Promotion and protection of the rights of children: ICRC statement to the United Nations, 2010
United Nations, General Assembly, 65th session, Third Committee, item 64 of the agenda, statement by the ICRC, New York, 18 October 2010.
The international community has striven over the last decade to improve the mental and physical integrity of children by implementing the Millennium Development Goals. However, there has been a failure to recognize conflict as a major barrier to primary education, improved maternal health, lower child mortality and other Millennium Development Goals. Much remains to be done throughout the world to protect children and see to their welfare in the event of conflict.
Children are too often the victims of direct and serious violations of international humanitarian law, including killing, maiming, sexual violence and recruitment into the military and armed groups. But they are also victims of the indirect effects of war such as inadequate health care, food and water. These side effects result in the deaths of many more children than bullets and bombs.
A few examples illustrate the extent to which war and other violence infringe children's basic rights and hinder development in early childhood. These examples show why it will be challenging to achieve the Millennium Development Goals for children living in conflict zones.
First, some violations of international humanitarian law may deprive children of the most basic elements required for normal, healthy development, particularly in the early stages of childhood. This is the case, for instance, when civilians not taking a direct part in hostilities are targeted or when essential facilities that do not constitute military objectives, such as hospitals, schools and water-purification systems, are attacked.
Second, conflict often impedes access to good health care for women and children at a time when they may most need it. One indirect yet serious consequence of armed conflict is that key health-care facilities fail to be maintained and fall into disrepair. The cost of warfare puts a heavy burden on a State's budget, and resources are often redirected to cover military costs. This, combined with the fact that health-care personnel may have fled the conflict zone, increases the vulnerability to illness and disease of those left behind.
Third, the International Committee of the Red Cross recognizes that forcing people to flee their homes is one of the most devastating consequences in humanitarian terms of modern-day conflict. Its impact on children is manifold. To begin with, the camps housing people forced to flee may themselves be a threat to children's health. Food shortages, insufficient water and poor hygiene all increase the child mortality rate. Overcrowding may also facilitate the spread of deadly diseases. The mortality rate for children under five may be particularly high in camps, especially at the early stages of displacement. Pregnancy and childbirth are major causes of death in many countries under normal circumstances; but the situation worsens dramatically when conflict breaks out.
Fourth, in the panic and chaos surrounding displacement, many children find themselves alone and separated from their families. In such situations, it is not unusual for children as young as eight or nine to assume adult roles, taking care of and protecting younger siblings. Inevitably, the burden of family responsibility, coupled with the trauma of sudden loss, takes a huge toll on the mental and physical health of the child. This puts the child itself and his or her dependants at greater risk of neglect, exploitation and abuse. It is therefore essential to identify young unaccompanied children immediately, ensuring that they receive appropriate care and that their families are traced wherever possible.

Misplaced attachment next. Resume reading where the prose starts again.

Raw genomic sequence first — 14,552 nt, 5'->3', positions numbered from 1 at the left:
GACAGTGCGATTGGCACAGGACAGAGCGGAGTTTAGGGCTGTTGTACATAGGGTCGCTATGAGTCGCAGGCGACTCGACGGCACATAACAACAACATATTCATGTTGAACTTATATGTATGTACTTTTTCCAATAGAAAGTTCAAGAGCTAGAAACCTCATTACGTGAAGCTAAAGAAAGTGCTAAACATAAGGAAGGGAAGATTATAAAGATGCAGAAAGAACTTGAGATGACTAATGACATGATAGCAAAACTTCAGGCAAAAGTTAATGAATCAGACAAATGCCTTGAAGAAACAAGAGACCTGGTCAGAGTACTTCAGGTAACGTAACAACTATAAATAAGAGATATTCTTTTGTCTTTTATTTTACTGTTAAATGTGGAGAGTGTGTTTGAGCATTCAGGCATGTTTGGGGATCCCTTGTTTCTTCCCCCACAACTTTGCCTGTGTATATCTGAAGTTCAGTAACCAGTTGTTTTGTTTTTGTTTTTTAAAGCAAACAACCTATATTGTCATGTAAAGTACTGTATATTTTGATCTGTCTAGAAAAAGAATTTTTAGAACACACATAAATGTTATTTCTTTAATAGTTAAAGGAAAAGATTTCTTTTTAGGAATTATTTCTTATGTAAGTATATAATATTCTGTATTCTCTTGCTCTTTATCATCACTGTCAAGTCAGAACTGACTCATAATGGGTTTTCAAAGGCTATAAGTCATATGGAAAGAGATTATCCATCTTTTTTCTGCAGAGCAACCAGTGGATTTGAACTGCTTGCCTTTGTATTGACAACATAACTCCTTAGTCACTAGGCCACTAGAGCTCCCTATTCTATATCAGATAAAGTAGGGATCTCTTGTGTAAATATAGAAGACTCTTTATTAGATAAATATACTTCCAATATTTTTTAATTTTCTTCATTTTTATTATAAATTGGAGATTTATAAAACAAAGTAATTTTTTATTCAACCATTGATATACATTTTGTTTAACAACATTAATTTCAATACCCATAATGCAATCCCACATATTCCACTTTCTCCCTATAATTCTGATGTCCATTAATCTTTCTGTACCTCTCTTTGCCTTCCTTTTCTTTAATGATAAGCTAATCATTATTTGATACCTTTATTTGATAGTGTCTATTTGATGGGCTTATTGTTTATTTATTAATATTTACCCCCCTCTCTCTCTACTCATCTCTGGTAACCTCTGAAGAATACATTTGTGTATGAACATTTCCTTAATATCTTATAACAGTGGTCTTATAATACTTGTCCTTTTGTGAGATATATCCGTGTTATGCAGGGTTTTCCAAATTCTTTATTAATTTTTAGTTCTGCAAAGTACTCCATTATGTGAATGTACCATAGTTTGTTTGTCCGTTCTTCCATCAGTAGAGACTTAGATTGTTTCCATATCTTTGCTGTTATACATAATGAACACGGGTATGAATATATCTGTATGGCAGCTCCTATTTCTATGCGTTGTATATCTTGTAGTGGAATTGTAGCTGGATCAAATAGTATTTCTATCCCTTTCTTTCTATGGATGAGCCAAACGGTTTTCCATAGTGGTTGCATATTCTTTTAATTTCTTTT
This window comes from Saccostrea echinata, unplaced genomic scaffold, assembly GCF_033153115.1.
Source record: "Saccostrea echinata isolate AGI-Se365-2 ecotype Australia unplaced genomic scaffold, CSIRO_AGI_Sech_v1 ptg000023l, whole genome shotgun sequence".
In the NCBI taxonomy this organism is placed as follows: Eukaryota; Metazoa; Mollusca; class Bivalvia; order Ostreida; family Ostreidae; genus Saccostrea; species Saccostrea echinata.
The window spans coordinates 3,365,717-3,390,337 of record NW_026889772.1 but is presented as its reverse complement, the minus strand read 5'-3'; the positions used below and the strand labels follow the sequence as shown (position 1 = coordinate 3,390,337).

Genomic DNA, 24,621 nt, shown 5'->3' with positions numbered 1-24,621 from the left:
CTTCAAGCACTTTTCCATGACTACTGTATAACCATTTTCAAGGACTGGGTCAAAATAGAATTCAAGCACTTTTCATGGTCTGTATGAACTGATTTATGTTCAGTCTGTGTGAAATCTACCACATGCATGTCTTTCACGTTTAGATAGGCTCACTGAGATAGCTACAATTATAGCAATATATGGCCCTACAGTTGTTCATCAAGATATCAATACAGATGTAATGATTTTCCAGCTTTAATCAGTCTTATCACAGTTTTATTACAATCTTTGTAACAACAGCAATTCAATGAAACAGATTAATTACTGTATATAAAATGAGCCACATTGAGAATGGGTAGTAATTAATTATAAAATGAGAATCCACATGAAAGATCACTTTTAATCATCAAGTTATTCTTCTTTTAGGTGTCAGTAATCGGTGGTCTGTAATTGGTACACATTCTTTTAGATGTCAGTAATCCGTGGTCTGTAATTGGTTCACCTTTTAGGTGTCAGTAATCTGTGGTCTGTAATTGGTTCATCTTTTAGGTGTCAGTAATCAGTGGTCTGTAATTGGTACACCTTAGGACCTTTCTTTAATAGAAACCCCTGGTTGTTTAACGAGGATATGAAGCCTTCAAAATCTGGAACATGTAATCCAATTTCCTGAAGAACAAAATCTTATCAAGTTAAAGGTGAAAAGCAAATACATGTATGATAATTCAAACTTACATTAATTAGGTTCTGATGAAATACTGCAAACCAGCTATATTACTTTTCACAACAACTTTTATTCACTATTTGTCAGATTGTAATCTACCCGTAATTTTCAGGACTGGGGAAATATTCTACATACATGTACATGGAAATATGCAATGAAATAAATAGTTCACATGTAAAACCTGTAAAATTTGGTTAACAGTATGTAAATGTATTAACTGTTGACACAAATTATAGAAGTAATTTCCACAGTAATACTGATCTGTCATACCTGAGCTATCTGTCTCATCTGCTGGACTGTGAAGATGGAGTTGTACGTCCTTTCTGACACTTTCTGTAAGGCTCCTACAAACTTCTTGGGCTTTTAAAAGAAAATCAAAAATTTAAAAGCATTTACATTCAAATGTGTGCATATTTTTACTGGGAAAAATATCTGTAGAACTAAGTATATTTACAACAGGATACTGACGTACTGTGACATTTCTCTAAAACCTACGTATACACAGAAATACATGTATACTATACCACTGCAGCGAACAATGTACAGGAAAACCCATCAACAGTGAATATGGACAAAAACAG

Finally, the experience of war harms not only children's physical development. The violence they witness, frequently coupled with the loss of loved ones, leaves lasting psychological scars. This mental anguish must be recognized and tackled so as to prevent lasting trauma, which in some hard-hit countries amounts to a lost generation.
Much of what children suffer during conflict can be prevented through better compliance with international humanitarian law by all the warring parties. Among other things, this body of law requires that civilians be treated humanely, prohibiting as it does murder, torture and other forms of ill-treatment, as well as enforced disappearance. It also outlaws directing attacks against civilians and civilian objects.
The ICRC urges UN Member States, which are all party to the Geneva Conventions, to ensure that they remain committed to children affected by armed conflict, safeguarding early childhood development and ensuring respect, protection and assistance for children in all circumstances, including times of extreme danger.
The ICRC also wishes to stress the importance of respecting medical activities during conflict. As enshrined in the Geneva Conventions and their two Additional Protocols, medical personnel and hospitals are essential to the welfare of the civilian population and therefore may not be targeted. Children have the right to the best attainable health care. It is therefore imperative that medical work and medical facilities be respected and protected.
This year is the 10th anniversary of the adoption of the Optional Protocol to the Convention on the Rights of the Child on the Involvement of Children in Armed Conflict. The ICRC encourages UN Member States to ratify and implement this instrument.
In conclusion, the ICRC emphasizes that all of us are responsible for ensuring that children receive the best possible protection and assistance. That said, the States bear primary responsibility for ensuring that within their borders children's rights are respected. This duty can not be waived at any time, not even in times of conflict and other violence.
Thank you Mr. Chairman.